"I knew very quickly that I didn't want to be an accountant," Pashley said, "so I went back to school and got an MBA in marketing."
The timing was perfect. Pat Corso was president of Pinehurst Resort and looking for fresh new minds to help him and Don Padgett restore the resort to its former prominence in the world of golf.
"Mr. Corso said the first thing he wanted me to do was to meet Don Padgett," Pashley said. "They wanted to find a place for me and put me in a year-long management-development program. They told me that by the time I had done that for a year, I would know how all the pieces fit together.
"I spent three days at the front desk in the hotel, two weeks in the kitchen, a week on the golf course maintenance crew raking bunkers and picking up pine cones.
"I was scratching my head, wondering what I was doing. Mostly I just had to show up, listen, talk and report back on what had happened.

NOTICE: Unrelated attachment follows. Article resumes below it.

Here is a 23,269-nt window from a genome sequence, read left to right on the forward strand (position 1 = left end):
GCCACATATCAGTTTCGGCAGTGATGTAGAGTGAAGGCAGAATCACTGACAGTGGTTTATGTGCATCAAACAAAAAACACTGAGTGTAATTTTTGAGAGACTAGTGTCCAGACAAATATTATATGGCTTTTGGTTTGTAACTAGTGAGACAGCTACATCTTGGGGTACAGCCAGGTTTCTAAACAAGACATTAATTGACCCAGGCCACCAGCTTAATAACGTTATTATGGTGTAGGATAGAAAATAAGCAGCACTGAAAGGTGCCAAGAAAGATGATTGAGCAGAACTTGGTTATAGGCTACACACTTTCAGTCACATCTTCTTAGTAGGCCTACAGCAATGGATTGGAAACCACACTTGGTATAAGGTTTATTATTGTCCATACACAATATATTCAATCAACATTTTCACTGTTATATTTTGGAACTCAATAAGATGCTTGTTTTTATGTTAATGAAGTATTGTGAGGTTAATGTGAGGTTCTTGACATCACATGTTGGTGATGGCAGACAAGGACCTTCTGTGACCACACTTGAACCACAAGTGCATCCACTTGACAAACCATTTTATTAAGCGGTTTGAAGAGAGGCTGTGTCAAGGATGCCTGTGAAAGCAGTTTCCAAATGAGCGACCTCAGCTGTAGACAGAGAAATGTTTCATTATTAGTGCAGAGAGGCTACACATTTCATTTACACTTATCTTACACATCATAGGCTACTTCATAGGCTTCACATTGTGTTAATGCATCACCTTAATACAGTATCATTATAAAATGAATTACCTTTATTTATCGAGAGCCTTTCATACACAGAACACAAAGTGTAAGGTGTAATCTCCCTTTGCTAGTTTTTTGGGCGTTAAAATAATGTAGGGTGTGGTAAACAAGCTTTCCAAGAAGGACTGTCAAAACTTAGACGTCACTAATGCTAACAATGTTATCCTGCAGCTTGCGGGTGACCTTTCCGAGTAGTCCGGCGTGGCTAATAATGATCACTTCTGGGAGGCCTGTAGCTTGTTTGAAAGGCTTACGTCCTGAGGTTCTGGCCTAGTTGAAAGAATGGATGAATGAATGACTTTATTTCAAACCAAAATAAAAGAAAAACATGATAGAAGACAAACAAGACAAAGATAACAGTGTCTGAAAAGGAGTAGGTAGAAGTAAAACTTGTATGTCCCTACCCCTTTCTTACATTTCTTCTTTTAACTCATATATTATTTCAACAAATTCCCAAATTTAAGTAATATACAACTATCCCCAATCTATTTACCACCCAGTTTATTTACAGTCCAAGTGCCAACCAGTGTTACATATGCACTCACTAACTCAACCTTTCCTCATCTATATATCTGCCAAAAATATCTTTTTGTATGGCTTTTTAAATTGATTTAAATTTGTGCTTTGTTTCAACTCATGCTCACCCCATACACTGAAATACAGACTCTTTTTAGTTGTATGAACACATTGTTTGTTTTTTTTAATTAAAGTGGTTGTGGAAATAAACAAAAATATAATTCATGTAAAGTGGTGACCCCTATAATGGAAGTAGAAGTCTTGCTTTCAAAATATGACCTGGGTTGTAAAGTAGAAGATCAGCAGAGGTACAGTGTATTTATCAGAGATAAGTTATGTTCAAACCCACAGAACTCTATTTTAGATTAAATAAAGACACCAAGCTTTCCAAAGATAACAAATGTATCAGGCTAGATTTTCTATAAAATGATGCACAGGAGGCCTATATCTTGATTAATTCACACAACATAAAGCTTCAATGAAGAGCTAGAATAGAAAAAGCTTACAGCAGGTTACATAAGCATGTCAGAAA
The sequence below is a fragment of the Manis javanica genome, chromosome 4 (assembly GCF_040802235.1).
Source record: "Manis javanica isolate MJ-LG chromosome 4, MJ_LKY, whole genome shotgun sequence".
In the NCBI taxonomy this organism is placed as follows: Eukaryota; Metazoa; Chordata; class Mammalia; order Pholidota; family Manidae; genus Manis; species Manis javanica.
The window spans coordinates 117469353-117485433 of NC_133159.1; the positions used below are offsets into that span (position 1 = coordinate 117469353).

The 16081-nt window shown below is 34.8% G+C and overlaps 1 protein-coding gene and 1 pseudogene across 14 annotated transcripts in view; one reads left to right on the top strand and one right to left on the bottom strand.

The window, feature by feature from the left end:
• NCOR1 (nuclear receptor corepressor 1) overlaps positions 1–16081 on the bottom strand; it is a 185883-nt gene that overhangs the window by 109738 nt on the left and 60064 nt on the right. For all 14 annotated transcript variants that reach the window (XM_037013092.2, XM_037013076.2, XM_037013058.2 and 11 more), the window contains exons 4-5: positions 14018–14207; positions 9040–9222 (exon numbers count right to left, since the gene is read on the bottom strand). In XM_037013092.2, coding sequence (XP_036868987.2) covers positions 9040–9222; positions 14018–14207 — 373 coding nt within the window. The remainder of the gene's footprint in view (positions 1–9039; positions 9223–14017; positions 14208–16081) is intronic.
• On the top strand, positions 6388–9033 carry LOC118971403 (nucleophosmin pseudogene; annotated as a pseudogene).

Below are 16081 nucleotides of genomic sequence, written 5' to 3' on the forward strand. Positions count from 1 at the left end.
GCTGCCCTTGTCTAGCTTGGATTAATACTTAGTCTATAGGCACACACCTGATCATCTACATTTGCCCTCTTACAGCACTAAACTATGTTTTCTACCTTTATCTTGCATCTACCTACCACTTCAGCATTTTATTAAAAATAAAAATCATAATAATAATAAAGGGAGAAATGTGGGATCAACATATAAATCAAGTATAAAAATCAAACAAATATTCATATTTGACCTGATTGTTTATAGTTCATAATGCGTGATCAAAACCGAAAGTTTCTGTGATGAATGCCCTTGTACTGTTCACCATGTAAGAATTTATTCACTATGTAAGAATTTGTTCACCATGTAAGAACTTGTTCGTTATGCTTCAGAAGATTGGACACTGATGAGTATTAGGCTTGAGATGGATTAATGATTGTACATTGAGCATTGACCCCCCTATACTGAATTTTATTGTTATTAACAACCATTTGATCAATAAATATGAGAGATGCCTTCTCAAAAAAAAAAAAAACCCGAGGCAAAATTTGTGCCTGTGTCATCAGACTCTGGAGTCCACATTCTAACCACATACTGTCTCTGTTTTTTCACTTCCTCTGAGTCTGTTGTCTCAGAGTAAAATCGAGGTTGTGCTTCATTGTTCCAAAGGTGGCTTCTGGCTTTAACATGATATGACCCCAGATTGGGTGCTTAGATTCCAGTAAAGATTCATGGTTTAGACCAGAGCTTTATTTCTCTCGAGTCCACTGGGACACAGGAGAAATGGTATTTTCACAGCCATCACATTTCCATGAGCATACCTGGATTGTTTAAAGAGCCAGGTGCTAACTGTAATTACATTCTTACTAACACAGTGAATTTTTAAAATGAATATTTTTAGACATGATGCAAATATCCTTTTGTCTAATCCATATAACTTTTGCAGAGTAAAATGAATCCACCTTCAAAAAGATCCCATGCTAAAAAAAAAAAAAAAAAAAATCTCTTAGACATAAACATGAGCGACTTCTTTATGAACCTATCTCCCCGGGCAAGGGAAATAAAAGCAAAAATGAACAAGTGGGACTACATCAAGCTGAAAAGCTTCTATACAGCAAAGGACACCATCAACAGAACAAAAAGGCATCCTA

"I worked with Jon Wagner when he headed the Championship Management Program for the 1999 U.S. Open, and he was the perfect person for that job. When he left, I worked with Reg Jones who did such a great job with the U.S. Women's Open at Pine Needles and the 2005 U.S. Men's Open.
"When you're working with people of that caliber, you take things for granted. But when they step away, it's humbling. What better way to learn than in that environment? You just tend to step outside yourself and appreciate where you are and how lucky you are."